My musical background, at least as a player, is rock. Bass player. I was in a few bands when I was young, but knew I didn’t have the talent to do it professionally. But that didn’t stop me from trying. And, of course, I can always listen to various kinds of music.
What did you do to research THE BLUES DON'T CARE?
I love research. It’s a downfall of mine. I just like learning stuff and love history. General history and L.A. history in particular. Blues is set on the Los Angeles home front during World War II.
I start with the usual sources, books and the internet. But also the music of the period gives you a feel for it and for what people were thinking. As do the movies. Watching movies from the time can show you how people dressed and talked, etc. Same with reading fiction written at the time. But I also had another source that was terrific: my mom and her friends, who remembered L.A. from when they were young during the war years. So I had first-hand sources to go to. And they had things to say that you normally wouldn’t find in books or other second-hand sources.
And one question I had was how to get the characters from Point A to B. Because in those days not only were there no freeways, but some of the roads were different as well. So one of the best resources I found were old 1940s maps of Los Angeles on eBay. I bought several. And I figured out how to get Bobby and his ad hoc partner Sam from L.A. to Long Beach on surface streets. Today we’d just take the freeway, but not back then. So maps are something I highly recommend as research tools.
What was the most challenging part of dealing with several controversial subjects such as race and gender?
It’s always challenging dealing with controversial issues because writers aren’t like journalists. We’re not always trying to be objective observers. We’re trying to tell a story from our characters’ points of view and we have to get inside their heads and see things the way they would have seen them. There’s always a temptation to look at things from our modern POV but if you do that you lose authenticity.
I think the main thing is that you want to be true to the time period but at the same time realize that we’re living in a different age with different sensitivities. So things that people (characters) might have said or done back then can be hurtful today. That said, I want to be true to the time and the characters, so my way of dealing with it is to put an author’s note—or what these days might be called a trigger warning—at the head of the story so people know what to expect and can decide not to buy or read the book if they think it will upset them.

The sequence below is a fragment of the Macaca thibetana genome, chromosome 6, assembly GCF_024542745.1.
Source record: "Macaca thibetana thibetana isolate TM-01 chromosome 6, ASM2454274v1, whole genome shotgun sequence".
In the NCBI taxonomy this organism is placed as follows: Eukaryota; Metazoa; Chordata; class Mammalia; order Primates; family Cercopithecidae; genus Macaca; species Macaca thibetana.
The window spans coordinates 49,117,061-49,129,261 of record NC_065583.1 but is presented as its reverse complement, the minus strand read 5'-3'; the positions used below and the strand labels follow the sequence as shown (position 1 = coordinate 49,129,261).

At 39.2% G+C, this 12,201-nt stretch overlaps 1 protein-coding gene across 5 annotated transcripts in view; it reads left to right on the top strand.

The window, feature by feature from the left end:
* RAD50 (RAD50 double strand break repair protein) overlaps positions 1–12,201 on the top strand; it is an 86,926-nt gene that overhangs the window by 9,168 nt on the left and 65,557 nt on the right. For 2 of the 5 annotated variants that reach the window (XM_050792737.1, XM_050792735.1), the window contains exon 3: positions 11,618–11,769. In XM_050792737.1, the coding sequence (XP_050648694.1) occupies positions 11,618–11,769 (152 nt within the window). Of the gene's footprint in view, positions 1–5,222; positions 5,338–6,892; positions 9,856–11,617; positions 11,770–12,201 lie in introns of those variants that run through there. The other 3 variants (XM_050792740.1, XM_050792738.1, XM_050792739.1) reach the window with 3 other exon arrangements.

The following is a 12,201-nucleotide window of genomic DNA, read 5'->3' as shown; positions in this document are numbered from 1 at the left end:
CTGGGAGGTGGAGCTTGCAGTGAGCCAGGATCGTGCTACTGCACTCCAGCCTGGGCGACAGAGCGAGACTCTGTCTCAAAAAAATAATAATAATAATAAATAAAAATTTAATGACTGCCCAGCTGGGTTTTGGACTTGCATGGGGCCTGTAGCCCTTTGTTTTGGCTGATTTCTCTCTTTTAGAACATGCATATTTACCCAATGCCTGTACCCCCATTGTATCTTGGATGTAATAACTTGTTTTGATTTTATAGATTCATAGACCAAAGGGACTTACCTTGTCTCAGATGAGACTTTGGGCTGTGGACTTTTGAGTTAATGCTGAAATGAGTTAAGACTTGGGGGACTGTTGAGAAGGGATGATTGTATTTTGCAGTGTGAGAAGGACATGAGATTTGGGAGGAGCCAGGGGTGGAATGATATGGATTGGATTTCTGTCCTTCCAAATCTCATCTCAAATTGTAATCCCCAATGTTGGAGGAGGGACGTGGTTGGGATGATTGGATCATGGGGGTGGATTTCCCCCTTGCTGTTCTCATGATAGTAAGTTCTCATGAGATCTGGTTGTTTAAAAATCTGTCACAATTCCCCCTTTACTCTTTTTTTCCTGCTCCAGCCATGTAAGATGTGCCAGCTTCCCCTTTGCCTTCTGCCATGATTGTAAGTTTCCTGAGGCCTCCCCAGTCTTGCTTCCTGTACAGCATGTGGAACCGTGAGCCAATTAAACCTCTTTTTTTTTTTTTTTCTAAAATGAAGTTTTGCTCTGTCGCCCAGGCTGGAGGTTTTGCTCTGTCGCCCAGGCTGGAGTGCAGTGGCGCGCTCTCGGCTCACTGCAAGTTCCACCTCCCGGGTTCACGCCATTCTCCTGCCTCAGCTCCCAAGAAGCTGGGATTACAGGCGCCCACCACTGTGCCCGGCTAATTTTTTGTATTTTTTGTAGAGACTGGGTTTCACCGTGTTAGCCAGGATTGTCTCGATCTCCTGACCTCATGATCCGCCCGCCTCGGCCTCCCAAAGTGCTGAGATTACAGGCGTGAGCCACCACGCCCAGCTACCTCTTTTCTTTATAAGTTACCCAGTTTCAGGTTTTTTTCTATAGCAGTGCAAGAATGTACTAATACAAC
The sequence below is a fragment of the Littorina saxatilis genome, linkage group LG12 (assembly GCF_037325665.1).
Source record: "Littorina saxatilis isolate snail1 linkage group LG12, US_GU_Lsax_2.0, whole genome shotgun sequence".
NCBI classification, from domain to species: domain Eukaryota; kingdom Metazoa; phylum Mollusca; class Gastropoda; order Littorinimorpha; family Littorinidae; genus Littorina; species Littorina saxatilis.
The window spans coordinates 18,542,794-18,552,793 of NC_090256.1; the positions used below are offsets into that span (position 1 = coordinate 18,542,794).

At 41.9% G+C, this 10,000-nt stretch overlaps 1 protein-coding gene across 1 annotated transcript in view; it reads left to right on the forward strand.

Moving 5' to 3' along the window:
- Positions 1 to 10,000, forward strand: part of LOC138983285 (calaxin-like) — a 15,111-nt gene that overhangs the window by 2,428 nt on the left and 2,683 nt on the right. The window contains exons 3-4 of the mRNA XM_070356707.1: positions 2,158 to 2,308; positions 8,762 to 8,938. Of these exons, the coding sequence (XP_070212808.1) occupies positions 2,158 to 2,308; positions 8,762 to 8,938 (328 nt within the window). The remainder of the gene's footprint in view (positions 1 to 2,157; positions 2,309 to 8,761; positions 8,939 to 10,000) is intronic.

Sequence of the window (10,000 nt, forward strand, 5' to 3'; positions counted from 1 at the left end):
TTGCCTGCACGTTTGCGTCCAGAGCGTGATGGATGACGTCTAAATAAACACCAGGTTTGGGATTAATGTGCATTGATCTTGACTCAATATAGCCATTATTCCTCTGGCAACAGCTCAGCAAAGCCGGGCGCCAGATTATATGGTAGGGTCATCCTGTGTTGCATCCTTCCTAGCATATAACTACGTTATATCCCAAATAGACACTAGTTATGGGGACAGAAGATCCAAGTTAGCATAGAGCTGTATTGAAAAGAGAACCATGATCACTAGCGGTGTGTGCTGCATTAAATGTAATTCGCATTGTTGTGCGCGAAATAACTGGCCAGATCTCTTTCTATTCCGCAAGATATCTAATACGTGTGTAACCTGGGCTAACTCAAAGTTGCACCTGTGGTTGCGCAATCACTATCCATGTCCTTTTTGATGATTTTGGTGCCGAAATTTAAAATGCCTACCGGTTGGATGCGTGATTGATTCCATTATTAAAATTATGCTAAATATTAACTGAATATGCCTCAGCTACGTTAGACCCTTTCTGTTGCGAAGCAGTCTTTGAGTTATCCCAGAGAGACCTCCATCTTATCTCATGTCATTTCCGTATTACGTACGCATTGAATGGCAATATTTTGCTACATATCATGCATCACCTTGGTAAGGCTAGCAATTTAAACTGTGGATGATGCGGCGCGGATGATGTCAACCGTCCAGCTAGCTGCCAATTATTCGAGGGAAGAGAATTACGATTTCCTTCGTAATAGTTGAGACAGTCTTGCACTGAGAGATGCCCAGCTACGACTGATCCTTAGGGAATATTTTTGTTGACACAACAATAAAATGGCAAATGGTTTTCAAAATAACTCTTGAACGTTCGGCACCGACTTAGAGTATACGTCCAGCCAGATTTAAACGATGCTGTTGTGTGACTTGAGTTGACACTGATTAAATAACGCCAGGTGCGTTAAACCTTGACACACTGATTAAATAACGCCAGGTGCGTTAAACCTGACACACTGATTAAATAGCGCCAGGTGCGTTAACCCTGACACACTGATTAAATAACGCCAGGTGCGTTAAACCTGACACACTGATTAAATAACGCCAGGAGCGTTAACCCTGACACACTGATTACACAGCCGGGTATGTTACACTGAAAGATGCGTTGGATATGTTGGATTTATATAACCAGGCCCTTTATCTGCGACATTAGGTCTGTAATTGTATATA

If Bobby was actually a real person, would you be friends? Why or why not?
Interesting question and one I hadn’t thought of. Yes, I think we’d be friends. I enjoyed writing Bobby in all his aspects. I think I’d enjoy his music and empathize with his struggles as an outsider.
I like Bobby because he’s trying to find his way in the world. He’s on a mission, he knows what he wants. And is willing to do almost anything to get it. I’m kind of the same.
Also, I think we’d relate on the level of our love of music, though he’s a much better musician than I could ever hope to be. We’d also relate re: detective movies. There’s also things that we wouldn’t have in common, but that goes for anyone.
Do you share any traits with your protagonist? Which traits?
I share traits with pretty much all of my characters because they’re filtered through me. In terms of Bobby specifically, we both love big band music. Both like detective movies. And I wish I could rock a fedora and a trench coat. I don’t smoke like he does. But I do sometimes feel like an outsider and Bobby is an outsider. In fact, he’s an outsider among a group of outsiders in the society of that time. I think we’re both struggling to find our way in the world. Like Bobby, I didn’t have a good relationship with my father and needed to look outside for role models. And I think, like him, I had certain screen characters that I found that in. And later musicians and some others.
I’m also like him in that we’re both on missions. He to become a musician in the club band at the Club Alabam. And me to make something of myself as a writer. So even if Bobby and I are different in some ways I think in others we’re very similar. Driven. Dedicated. Sacrificing other things to do what we want. And trying to make our way in this crazy world.
What was the last mystery novel you read, other than your own, that you LOVED? Why did you love it?